Drought-Caused Knickpoint Rapids Create Challenges for Rafters and NPS

The lengthy, severe drought affecting much of the Western United States has resulted in dangerously rough new rapids in parts of the Colorado River flowing through the Grand Canyon. The whitewater rapids have been made especially treacherous during the past several years where part of Lake Mead has receded because of the drought. The gradually falling lake water levels eventually allowed the river water to surge through the rocky area, carving out new paths and carrying loads of silt left behind by the shrinking reservoir.

Some spots have become so turbulent as to be impassable. For example, a newly developed rapid known as Pearce Ferry Rapid, near the end of the Grand Canyon, is classified as Class VI. That is the most extreme level of danger, implying a high risk of death for anyone who dares to try rafting through the rapid. At Pearce Ferry, the fast-flowing water is meandering over accumulations of deposited lake silt and falling over sandstone and limestone outcrops, forming a so-called knickpoint rapid. Such rapids may develop in time into waterfalls. Although the Pearce Ferry Rapid cannot be safely navigated by raft, a motorboat might be able to make it through during certain relatively less-turbulent periods.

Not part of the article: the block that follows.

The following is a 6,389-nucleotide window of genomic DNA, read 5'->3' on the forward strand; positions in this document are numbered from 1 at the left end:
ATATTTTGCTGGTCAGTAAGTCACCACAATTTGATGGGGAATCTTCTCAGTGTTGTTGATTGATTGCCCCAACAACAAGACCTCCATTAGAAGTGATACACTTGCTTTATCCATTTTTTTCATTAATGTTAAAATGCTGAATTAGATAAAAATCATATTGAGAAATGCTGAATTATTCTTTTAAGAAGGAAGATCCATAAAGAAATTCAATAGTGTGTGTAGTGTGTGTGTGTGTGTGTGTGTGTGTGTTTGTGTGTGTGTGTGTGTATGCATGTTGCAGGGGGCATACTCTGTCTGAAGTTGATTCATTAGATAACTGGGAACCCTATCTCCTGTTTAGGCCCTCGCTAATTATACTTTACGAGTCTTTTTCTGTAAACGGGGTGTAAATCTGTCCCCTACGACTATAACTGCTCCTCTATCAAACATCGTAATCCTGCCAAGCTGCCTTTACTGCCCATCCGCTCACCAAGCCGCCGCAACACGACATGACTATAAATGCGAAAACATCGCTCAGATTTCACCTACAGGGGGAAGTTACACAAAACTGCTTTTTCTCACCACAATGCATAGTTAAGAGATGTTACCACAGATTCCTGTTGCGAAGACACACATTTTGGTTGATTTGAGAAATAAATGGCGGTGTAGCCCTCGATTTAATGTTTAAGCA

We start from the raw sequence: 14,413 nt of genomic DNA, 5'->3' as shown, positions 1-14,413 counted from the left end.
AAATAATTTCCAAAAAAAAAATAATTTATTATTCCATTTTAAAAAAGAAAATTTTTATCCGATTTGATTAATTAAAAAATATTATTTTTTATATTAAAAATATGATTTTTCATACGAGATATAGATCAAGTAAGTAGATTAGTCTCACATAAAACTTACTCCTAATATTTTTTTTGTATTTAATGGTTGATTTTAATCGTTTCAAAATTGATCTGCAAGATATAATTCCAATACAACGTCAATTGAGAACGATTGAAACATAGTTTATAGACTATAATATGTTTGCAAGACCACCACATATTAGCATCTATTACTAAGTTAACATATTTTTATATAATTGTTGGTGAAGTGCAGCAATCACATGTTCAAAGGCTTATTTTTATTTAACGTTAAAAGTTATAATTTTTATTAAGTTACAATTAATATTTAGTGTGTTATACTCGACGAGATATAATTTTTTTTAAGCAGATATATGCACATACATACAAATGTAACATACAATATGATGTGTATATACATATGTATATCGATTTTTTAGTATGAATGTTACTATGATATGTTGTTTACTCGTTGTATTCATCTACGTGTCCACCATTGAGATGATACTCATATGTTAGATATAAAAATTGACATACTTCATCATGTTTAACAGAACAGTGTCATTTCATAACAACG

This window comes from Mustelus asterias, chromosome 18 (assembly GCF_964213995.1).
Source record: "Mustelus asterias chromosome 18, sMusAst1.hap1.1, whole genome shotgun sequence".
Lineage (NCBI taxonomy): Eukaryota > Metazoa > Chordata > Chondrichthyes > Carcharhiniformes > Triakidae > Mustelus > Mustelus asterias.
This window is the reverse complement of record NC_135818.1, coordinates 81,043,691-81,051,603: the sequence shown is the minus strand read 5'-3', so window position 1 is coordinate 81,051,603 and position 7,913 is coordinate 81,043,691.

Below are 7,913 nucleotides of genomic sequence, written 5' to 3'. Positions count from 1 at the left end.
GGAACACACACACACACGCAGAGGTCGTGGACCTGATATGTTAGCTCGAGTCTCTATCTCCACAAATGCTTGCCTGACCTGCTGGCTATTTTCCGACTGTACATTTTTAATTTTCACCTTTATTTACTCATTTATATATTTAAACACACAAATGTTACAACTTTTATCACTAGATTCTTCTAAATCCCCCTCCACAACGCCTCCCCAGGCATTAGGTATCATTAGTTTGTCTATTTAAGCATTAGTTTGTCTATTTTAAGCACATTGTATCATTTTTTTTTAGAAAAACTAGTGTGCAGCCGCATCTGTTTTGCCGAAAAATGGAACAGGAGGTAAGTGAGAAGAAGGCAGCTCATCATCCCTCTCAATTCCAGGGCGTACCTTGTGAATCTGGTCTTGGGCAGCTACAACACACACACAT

In addition to blocking rafters from making a complete river trip through the Grand Canyon, the Pearce Ferry Rapid has also created practical problems and new expenses for the National Park Service (NPS). After it became impossible for rafters to get past the Pearce Ferry Rapid, the NPS spent about $1 million to extend Pearce Ferry Road to the Colorado River. The road extension gave rafters the option of taking their boats out at Pearce Ferry and driving several miles to South Cove, thereby allowing them to bypass the dangerous rapids and continue their trip to Lake Mead.

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Because of the dynamic, ever-changing nature of any river rapid system, the NPS’s expensive road extension is probably not a permanent solution to the problem of rough rapids in the Grand Canyon. If another knickpoint rapid were to develop upstream of the new Pearce Ferry take-out ramp, a new take-out option would need to be created.